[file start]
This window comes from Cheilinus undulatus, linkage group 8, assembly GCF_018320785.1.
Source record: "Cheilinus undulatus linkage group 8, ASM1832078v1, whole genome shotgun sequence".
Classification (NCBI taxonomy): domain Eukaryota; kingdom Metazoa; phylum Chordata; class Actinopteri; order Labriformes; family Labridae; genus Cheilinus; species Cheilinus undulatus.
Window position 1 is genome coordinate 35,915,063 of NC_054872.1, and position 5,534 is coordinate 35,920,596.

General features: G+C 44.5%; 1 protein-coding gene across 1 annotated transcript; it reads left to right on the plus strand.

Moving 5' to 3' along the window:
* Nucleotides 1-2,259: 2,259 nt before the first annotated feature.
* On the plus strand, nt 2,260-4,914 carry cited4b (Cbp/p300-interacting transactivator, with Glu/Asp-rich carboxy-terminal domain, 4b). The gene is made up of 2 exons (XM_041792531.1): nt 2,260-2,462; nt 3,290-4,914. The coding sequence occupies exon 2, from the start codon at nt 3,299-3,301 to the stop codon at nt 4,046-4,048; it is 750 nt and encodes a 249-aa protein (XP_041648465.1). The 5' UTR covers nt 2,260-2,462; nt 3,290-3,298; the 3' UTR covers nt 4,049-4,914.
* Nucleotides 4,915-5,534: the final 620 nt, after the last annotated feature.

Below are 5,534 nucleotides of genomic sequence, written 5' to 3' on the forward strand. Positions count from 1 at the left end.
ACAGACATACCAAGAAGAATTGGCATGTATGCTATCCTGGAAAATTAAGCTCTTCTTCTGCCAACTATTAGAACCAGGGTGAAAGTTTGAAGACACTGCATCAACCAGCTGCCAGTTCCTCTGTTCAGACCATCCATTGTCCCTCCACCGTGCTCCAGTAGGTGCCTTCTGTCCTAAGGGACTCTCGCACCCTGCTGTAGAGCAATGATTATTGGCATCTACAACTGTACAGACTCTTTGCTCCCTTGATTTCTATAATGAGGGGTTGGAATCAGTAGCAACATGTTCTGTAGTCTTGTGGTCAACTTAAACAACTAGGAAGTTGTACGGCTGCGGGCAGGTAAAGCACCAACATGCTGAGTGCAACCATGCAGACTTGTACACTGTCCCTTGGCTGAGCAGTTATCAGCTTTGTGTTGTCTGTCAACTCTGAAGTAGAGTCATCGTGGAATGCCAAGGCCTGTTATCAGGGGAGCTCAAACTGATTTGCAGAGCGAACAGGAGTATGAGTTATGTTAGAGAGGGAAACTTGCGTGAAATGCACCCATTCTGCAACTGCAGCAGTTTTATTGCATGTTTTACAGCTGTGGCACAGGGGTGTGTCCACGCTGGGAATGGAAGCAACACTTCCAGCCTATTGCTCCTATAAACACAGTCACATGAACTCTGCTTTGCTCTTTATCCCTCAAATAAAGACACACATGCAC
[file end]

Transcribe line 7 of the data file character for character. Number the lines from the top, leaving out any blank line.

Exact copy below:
* Nucleotides 1-2,259: 2,259 nt before the first annotated feature.